I’d like to say that from the moment I chose hope I then proceeded to live “happily ever after.” My feet are well-planted in hope, but I'll dare to be honest. I’m now over five years deep in an ongoing illness that still has no name. I still experience symptoms and loss and sadness that feel like the glass is shattering all over again. Hope is a choice I continue to make every day. I’m still over here, all broken and bloodied and bruised from the storm. But, now more than ever, still very much in the midst of my challenges, I believe that we were created to have community, and we’re meant to do life together. As humans, we crave connection; we need “me too” moments in which we can relate and experience understanding, stripping ourselves of the damaging, unnecessary isolation. And yes, community is uncomfortable at first; it takes time and it’s often inconvenient and awkward. But people desperately need to hear, “you belong, you’re welcome here, and you’re not alone.” That’s a hopeful kind of heart-healing that no diagnosis or medication could ever cure.
Now more than ever I believe that everyone has a story. Everyone has some sort of pain hiding in the back of their eyes if you look close enough. I don’t know what your story looks like. I don’t know the pain in your life. I don’t know how you feel about God, or if you find yourself in a church on Sunday mornings. And I wish I could speak these words to you as we sip coffee together rather than sharing my heart with you through your computer screen.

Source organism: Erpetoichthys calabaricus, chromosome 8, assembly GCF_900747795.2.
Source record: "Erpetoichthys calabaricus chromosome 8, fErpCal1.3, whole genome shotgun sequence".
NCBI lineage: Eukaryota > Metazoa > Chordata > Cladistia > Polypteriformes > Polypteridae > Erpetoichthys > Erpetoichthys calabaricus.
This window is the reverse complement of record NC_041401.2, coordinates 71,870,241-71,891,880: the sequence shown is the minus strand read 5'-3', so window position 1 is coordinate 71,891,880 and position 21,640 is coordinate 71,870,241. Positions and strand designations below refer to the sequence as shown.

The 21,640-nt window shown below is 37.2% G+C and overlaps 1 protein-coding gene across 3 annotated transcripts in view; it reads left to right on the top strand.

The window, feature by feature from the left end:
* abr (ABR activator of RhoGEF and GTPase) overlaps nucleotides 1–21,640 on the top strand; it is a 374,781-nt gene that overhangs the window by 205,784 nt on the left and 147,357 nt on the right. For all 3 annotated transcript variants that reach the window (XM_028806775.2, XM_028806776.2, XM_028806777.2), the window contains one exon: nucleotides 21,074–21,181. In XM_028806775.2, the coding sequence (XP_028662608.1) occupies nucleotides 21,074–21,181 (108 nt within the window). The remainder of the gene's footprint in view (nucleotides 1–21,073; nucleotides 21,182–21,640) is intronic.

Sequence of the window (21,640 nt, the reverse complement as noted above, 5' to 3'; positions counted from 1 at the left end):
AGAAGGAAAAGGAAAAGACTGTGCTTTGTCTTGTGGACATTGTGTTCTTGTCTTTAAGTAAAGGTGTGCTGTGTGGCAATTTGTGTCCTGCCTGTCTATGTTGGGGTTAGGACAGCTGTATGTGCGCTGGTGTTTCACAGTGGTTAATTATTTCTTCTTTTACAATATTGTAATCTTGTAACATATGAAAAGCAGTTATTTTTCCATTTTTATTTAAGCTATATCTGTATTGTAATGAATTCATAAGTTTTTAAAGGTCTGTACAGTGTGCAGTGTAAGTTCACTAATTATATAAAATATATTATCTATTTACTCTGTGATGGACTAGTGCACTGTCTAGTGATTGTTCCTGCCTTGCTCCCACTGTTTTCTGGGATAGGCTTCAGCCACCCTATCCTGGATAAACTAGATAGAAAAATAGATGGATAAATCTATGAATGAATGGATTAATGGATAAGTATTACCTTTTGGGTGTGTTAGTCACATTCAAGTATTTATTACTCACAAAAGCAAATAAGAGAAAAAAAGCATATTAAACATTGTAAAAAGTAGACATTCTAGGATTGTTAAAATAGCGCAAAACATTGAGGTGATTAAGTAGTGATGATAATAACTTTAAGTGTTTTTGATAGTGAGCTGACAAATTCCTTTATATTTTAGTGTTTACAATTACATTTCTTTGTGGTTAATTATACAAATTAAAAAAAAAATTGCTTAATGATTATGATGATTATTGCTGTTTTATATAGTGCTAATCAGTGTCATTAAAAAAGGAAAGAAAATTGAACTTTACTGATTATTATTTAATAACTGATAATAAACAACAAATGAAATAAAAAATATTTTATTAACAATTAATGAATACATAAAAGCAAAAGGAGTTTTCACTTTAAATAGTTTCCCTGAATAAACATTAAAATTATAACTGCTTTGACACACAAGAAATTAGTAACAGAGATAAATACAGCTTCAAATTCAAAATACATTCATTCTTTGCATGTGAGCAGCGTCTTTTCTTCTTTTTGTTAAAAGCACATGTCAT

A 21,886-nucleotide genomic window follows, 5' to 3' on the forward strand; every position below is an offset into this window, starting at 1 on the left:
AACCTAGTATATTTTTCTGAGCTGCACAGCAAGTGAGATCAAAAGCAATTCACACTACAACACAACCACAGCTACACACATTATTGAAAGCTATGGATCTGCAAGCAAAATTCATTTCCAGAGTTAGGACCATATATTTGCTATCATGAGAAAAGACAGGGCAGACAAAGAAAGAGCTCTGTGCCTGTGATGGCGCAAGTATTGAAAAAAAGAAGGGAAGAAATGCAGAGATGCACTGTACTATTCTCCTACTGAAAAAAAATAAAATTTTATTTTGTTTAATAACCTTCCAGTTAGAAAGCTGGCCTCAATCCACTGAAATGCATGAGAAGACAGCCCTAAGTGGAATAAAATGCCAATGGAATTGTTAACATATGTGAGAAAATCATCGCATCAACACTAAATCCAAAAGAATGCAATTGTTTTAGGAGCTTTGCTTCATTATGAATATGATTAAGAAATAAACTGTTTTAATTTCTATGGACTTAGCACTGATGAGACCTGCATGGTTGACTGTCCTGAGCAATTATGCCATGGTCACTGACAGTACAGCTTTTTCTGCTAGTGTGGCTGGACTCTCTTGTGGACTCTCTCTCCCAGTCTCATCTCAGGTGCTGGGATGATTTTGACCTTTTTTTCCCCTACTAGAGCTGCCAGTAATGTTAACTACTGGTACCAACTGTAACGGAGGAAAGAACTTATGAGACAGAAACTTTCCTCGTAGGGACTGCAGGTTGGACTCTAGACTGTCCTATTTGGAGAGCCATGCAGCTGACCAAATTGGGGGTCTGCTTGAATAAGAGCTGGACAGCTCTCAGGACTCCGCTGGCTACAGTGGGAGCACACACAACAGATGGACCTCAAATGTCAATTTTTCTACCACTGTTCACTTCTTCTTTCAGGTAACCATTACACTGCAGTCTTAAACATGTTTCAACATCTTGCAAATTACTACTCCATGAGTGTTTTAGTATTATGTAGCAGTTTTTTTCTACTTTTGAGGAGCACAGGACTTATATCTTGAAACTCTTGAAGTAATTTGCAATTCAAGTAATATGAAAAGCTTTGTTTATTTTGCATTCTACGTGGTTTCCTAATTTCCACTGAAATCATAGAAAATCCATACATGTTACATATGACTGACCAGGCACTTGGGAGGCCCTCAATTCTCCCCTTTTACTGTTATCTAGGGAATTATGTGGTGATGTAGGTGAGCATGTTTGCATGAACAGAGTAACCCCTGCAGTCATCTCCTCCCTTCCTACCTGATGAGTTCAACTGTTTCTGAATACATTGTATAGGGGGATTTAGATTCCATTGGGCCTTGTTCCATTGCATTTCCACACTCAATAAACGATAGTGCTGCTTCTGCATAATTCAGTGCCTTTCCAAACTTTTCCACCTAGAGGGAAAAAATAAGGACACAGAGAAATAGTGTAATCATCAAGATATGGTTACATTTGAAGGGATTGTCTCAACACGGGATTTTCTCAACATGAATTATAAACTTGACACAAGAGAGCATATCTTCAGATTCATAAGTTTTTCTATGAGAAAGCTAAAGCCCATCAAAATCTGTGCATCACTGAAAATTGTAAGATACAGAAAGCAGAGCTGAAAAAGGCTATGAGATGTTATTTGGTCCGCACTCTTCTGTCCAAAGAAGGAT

I want you to know that you're not alone. I want to personally tell you that there is hope for you right now, no matter what storm you’re walking through. Hope is not a gift that's promised to us only when life works out and gets good again. Hope is not for things when they're neat and tidy. Hope is not for hearts when they're unbroken.